Secondly, I want to encourage and be a voice for other teachers who want to make it in education: It is not easy to become a teacher. The news is always screaming for better educators- educators who want to make a difference, but then they make it almost impossible to get certified. There are so many hoops to jump through. It is hard enough as a eighteen year old, but nearly impossible for a thirty something. It took great sacrifice on the part of my family. As a result, I want to be the mentor teacher that I never had during my graduate program. I want to take the time, and show budding teachers that-yes, it's difficult-but you can do it--you can be a teacher of excellence!

Thirdly, I do have an expectation of excellence: I learned this from the school of hard knocks. There have been times in my life when I demonstrated work that was less than excellent. I was just going through the motions. Then, one day a dear friend knocked me in the teeth--figuratively speaking--and woke me up. Although, upset at the time, it was the best thing that ever happened to me. Sometimes, we all need a little kick to remind us, "Hey, get in the game or get out."

Finally, my hope is that any educator reading this blog knows that I am open to ideas of others. That I do believe that we are all apart of this educational journey together, and that most of us are doing our best with the gifts that we are given.

Sunday, November 24, 2013

New Teachers: How To Keep The Fire Burning

Teachers: Keep The Fire Burning

It's interesting starting a new career in your thirties, especially education. There are positives and negatives, but overall I believe I'm a better educator because of it. In fact, I often fall into conversations with other parents that leads them to say, "Are you sure you are a teacher? You don't sound like the ones I know." I usually respond by stating, "Well, honestly, I'm not sure I've drunk the teacher Kool-Aid yet."

Side Note: (My definition of "teacher Kool-Aid" is educators who believe that they are victims of their students behaviors. They tend to blame failures in the classroom on the children, their parents, and the administrators. Kind of a glass half empty philosophy. These feelings spill over into the classroom. The students and parents are deeply affected in negative ways as a result.)

I know I may have just struck a nerve. So let me explain...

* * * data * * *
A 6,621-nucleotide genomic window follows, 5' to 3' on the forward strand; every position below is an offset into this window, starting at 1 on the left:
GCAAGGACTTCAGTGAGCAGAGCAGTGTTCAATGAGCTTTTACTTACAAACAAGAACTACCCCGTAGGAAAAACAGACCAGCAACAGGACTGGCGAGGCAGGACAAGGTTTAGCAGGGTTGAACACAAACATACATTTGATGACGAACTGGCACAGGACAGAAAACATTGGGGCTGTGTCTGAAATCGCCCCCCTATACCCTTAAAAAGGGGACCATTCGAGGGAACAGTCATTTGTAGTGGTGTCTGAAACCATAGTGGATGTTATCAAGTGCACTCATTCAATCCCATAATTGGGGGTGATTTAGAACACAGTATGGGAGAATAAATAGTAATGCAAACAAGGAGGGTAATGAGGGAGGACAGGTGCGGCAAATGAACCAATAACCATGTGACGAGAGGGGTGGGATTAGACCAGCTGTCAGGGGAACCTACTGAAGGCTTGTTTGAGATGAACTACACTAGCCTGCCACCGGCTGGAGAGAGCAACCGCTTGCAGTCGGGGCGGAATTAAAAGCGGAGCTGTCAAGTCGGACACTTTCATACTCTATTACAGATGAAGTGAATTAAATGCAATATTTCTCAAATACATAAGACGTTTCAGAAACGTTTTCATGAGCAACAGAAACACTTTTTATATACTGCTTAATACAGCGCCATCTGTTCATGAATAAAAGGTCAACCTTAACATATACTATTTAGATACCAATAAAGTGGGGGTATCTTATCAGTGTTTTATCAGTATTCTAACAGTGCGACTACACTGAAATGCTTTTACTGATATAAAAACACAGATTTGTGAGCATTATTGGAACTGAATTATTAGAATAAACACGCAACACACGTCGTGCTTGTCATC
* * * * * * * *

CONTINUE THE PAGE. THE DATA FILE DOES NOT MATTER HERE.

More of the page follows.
Growing up I got very burnt by the system. The wound was deep, and kept me from pursuing a career in education for many years. In fact, I believe that if I'd had a teacher, a dear teacher that believed in my capabilities, and woke me up, it may have been different.

Now, I know that I can't change the system, but I can absolutely change what happens in my classroom.

As a teacher, I have a purpose, and that purpose is to be an advocate for each of my student's learning. To look each one of them straight in the eye, and see who they are through and through. For each one of my students to know..yes...I do matter...someone is watching me...I'm not invisible.

I'm sure many new teachers can relate to this desire. New teachers are on fire! But, many also quit teaching by their fifth year. Why is that?

Well, honestly, I think sadly many new teachers end up drinking the Kool-Aid.

So, how can new teachers stay passionate and keep their fire going? Here are 5 ideas.

1. Stay Passionate Despite Obstacles: Staying passionate is a choice, and that choice takes commitment. New teachers often hear the following, "Yeah, you're passionate now, but give it a few years. It'll wear off." What a terrible message for new teachers! But, isn't this same message heard so often in life. "'re newly married. How sweet! Just give it a few years. All that lovey dovey stuff will wear off." "Ahhh...what a sweet little baby. She is adorable! But, ohhh..just wait until she's three. It all changes." Why do people do this?

2. Be Courageous: Voice Your Ideas: There will be teachers who don't want to hear your new ideas or may see you as a threat. Although difficult at times, I would encourage all teachers to be strong and voice their new ideas. Change is a good thing. Share!

3. Find Outlets Outside of School: It is difficult for any school to meet all the needs of a new teacher, but so what? We can't sit and whine about it. Teachers must find alternative learning sources and outlets. I have found blogging to be a great tool for reflecting, learning, and researching. Yes, it may be a bit of a time investment, but it is a worthy one. Twitter is another great source for learning. It allows new teachers to connect with other teachers outside of school with similar interests and passions.

4. Close Your Doors and Teach:  New teachers must keep account of their feelings. Each day changes, and each day creates different challenges. It is ok to just shut out everything, and concentrate on the students. Make the day great for them.

5. Create a Mission Statement: What is your purpose? Why are you teaching? This may change over the years. Why not revisit this every year? We must know our true purpose in being educators. Rededicate yourself to what really matters in the classroom.